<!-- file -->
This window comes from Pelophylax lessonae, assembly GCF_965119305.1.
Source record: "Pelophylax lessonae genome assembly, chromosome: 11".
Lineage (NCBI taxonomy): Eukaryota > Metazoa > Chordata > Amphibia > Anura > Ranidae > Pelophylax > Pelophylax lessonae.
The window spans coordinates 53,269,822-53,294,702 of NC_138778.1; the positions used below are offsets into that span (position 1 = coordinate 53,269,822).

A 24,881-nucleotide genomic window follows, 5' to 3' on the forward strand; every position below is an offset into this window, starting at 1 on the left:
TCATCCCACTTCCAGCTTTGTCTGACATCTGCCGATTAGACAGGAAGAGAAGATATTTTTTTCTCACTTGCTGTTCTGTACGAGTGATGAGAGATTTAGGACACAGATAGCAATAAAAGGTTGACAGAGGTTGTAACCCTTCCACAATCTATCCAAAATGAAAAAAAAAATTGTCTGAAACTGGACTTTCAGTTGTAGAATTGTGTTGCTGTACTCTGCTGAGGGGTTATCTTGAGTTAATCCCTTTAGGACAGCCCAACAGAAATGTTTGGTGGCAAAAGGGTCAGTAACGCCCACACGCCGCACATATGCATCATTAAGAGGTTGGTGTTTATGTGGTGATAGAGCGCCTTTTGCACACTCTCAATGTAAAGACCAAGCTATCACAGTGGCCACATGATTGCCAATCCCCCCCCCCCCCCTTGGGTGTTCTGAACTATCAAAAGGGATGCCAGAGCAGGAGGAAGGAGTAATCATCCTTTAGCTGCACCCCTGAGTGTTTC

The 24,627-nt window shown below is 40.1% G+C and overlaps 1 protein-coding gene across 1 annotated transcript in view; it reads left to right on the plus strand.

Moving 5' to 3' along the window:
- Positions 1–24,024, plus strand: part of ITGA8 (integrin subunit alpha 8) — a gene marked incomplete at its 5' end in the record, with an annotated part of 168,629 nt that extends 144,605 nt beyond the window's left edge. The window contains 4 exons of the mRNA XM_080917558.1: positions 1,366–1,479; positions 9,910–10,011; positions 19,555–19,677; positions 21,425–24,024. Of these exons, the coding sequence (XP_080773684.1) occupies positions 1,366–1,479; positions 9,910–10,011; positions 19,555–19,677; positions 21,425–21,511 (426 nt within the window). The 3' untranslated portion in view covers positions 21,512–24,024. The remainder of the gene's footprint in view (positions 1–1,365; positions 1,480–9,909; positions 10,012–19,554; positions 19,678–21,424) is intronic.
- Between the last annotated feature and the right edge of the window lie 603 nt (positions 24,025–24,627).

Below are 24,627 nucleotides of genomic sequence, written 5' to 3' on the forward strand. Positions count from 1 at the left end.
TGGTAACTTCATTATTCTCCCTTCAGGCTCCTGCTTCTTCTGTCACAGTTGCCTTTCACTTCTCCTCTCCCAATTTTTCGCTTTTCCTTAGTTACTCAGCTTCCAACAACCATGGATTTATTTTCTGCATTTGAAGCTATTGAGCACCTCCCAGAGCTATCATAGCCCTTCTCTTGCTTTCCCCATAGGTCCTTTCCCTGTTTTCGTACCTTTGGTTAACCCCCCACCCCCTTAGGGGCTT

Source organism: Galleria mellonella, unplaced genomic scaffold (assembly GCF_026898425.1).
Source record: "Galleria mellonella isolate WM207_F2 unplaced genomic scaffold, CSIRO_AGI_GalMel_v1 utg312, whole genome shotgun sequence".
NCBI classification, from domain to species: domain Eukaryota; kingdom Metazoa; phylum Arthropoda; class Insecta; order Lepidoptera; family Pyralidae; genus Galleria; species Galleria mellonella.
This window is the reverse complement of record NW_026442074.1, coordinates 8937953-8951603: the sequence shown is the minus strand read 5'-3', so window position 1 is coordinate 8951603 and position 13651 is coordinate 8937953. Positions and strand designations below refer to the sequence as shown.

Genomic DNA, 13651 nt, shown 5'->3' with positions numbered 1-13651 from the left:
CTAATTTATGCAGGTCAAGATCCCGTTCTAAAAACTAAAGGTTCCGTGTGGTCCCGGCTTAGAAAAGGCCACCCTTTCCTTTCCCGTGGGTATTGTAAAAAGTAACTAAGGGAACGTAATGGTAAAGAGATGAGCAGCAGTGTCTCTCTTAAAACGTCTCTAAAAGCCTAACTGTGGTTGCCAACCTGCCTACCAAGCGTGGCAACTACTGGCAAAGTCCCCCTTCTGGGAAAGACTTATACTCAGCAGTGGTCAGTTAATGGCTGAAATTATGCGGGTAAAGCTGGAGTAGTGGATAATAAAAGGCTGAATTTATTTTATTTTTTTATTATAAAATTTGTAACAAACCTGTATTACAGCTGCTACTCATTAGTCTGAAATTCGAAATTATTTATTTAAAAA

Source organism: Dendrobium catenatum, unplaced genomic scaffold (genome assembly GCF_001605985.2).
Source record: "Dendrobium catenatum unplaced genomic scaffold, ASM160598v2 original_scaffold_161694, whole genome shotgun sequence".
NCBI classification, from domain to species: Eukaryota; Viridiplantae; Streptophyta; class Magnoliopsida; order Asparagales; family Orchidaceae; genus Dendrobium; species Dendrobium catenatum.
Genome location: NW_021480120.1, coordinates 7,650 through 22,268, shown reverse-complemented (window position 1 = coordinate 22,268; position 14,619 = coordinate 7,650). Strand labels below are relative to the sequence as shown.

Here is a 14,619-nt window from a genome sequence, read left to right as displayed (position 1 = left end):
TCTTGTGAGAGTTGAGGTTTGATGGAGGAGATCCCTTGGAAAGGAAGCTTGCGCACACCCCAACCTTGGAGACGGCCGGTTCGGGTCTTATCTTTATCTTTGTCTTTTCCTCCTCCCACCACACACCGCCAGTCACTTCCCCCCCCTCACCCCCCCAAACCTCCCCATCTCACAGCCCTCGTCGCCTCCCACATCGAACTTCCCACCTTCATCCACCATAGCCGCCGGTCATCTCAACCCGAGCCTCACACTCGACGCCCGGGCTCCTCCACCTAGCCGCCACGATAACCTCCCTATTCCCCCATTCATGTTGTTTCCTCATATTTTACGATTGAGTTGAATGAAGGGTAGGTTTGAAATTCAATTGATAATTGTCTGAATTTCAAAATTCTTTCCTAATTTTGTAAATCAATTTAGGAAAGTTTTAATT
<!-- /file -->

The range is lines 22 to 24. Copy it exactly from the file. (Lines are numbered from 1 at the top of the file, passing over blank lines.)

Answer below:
Genome location: NW_021480120.1, coordinates 7,650 through 22,268, shown reverse-complemented (window position 1 = coordinate 22,268; position 14,619 = coordinate 7,650). Strand labels below are relative to the sequence as shown.

Here is a 14,619-nt window from a genome sequence, read left to right as displayed (position 1 = left end):
TCTTGTGAGAGTTGAGGTTTGATGGAGGAGATCCCTTGGAAAGGAAGCTTGCGCACACCCCAACCTTGGAGACGGCCGGTTCGGGTCTTATCTTTATCTTTGTCTTTTCCTCCTCCCACCACACACCGCCAGTCACTTCCCCCCCCTCACCCCCCCAAACCTCCCCATCTCACAGCCCTCGTCGCCTCCCACATCGAACTTCCCACCTTCATCCACCATAGCCGCCGGTCATCTCAACCCGAGCCTCACACTCGACGCCCGGGCTCCTCCACCTAGCCGCCACGATAACCTCCCTATTCCCCCATTCATGTTGTTTCCTCATATTTTACGATTGAGTTGAATGAAGGGTAGGTTTGAAATTCAATTGATAATTGTCTGAATTTCAAAATTCTTTCCTAATTTTGTAAATCAATTTAGGAAAGTTTTAATT